Hospitals avoid technology to help prevent medication errors

Even the smallest medication errors can have catastrophic consequences for Charleston, West Virginia patients. For example, if a doctor accidentally prescribes their patient 10.0 mg of the drug Colchicines instead of 1.0 mg, this small decimal error could cause excruciating abdominal pain and burning in the mouth and throat, says the Huffington Post. As a result of this wrong dosage, the patient's internal organs would begin to erode causing death within 24 to 72 hours.

Unfortunately, medication errors like this one are common and hospitals aren't doing their part to prevent them. According to a study published in Health Services Research , the researchers discovered that approximately one percent of all ambulatory health care visits for adults were related to medications. Although this one percent may not originally seem significant, it adds up to be about 4.5 million doctor visits a year due to medication errors. In addition to these injuries, medication errors cause approximately 7,000 deaths annually.

Hospitals forgo technological advancement

According to the U.S. Department of Health & Human Services, investing in technology known as Computerized Physician Order Entry can significantly reduce the frequency of medication errors. While using the CPOE system, a physician would have instant access to a patient's clinical conditions, allergies and any other information that would contribute to helping the doctor prescribe a correct dosage of a medication. These systems also:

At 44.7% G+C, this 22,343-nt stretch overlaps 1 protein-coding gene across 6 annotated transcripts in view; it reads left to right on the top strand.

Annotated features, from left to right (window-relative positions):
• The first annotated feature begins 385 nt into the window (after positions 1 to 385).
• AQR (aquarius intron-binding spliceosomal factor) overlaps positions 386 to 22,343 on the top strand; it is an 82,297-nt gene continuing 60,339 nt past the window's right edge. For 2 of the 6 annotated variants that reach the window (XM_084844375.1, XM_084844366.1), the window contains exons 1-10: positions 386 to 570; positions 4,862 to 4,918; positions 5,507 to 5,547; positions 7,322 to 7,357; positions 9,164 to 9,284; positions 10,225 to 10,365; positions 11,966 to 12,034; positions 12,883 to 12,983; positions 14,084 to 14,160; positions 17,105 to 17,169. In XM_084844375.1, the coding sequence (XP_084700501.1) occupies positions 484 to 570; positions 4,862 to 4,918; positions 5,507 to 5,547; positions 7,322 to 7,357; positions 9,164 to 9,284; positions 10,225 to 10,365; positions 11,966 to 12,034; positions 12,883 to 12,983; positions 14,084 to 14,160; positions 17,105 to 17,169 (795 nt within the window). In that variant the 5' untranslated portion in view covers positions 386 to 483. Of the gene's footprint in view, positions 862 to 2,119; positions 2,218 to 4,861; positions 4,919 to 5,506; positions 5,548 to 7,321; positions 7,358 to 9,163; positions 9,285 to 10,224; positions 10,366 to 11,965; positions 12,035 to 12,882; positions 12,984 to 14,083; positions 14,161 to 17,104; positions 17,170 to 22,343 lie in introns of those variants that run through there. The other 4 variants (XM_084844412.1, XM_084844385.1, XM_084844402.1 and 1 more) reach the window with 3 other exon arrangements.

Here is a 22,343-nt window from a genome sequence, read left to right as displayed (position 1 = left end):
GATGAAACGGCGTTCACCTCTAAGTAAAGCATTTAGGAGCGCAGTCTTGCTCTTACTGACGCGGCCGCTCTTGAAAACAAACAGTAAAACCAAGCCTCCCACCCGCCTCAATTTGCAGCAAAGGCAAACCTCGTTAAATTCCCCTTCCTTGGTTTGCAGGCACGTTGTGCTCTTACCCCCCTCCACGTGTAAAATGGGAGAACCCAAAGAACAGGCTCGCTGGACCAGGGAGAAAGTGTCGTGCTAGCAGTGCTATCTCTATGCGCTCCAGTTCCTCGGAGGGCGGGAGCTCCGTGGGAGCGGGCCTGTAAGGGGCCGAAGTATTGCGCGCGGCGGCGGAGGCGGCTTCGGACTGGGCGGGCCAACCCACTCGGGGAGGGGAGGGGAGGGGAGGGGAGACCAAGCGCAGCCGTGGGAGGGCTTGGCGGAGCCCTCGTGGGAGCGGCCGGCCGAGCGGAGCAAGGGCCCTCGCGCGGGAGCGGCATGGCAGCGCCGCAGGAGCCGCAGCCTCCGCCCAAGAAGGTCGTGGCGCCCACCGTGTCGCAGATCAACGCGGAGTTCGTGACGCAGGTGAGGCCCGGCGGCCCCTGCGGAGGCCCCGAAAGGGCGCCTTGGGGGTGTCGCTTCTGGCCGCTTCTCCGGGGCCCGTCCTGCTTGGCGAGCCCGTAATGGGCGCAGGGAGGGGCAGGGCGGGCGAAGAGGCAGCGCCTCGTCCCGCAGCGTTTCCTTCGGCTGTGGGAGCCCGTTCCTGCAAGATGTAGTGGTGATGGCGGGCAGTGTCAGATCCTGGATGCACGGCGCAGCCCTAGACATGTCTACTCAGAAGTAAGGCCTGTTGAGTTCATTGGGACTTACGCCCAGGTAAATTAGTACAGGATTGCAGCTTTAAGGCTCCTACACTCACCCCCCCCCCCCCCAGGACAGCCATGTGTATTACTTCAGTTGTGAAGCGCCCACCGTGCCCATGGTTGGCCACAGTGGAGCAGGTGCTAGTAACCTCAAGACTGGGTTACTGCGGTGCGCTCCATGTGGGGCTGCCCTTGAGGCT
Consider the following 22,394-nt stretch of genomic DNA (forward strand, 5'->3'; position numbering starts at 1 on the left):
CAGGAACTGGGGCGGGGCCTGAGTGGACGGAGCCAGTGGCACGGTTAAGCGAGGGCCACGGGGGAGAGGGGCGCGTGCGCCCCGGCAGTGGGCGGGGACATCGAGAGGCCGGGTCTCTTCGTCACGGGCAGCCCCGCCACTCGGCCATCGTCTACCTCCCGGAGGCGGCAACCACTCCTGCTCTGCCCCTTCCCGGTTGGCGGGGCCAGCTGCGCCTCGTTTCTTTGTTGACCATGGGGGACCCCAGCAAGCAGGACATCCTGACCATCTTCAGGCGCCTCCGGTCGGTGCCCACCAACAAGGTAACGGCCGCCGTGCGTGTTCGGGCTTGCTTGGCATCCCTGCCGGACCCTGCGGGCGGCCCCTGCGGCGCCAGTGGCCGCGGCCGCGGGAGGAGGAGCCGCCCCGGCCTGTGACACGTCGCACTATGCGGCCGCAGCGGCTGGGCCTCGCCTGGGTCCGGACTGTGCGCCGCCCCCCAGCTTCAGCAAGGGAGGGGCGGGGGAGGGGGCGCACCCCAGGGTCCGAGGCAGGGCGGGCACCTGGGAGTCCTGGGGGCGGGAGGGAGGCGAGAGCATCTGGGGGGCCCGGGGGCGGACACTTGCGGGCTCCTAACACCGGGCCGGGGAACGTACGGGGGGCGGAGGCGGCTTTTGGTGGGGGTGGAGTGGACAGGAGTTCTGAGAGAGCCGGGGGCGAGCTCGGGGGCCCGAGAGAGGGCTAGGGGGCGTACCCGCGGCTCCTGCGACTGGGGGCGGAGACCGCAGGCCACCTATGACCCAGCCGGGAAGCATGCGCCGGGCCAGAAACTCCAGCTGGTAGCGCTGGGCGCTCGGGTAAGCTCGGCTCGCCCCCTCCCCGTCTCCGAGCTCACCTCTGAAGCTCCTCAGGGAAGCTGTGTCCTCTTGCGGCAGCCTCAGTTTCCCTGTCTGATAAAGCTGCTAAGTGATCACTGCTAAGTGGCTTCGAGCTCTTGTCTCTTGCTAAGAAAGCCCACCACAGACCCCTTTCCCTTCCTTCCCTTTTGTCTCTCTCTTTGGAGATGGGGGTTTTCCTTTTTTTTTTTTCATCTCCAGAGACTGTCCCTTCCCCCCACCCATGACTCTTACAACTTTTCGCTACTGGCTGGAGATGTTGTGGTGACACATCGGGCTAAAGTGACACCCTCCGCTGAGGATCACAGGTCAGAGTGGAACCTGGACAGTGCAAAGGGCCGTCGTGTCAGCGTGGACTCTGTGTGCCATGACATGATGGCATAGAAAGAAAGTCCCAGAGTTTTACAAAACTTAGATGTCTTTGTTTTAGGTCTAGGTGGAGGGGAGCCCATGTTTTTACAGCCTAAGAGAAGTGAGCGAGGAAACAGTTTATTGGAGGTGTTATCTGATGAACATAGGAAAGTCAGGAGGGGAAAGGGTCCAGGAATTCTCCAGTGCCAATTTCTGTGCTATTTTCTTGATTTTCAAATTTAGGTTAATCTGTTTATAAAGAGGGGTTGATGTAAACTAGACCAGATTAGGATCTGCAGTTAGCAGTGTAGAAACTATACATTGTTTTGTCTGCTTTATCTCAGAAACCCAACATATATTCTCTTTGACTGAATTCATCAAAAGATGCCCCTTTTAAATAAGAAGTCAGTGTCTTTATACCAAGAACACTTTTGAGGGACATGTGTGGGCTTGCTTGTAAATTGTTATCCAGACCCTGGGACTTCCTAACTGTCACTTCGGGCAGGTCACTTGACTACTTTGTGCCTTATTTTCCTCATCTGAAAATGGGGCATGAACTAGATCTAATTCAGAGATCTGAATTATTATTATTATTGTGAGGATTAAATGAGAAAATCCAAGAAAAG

• Alert the physician to any errors, like a misplaced decimal.
  • Sends prescriptions electronically to the pharmacy.
  • Eliminates the need for pharmacists to decipher physician handwriting.

Research suggests that with the implementation of a CPOE system, medication errors can be reduced by 85 percent. However, according to the Huffington Post, hospitals lag when it comes to investing in technology like this because they can easily put the cost of these errors on the patients that endure them.

Preventing medication errors

Because hospitals and other medical institutions often lack necessary technology to prevent these errors, the burden is placed on the shoulders of the patient. Patients prescribed a medication should talk with their doctor to ensure that they are aware of every medication they are currently taking, ask for basic information about what the medicine does and what it's for and confirm with their pharmacy that the medication they receive is actually the one that their doctor prescribed.

Unfortunately, despite patient diligence, medication errors are still a serious problem for many. If you were prescribed an incorrect medication or dosage by your medical provider and suffered adverse effects, contact an attorney that can protect your legal rights to proper compensation.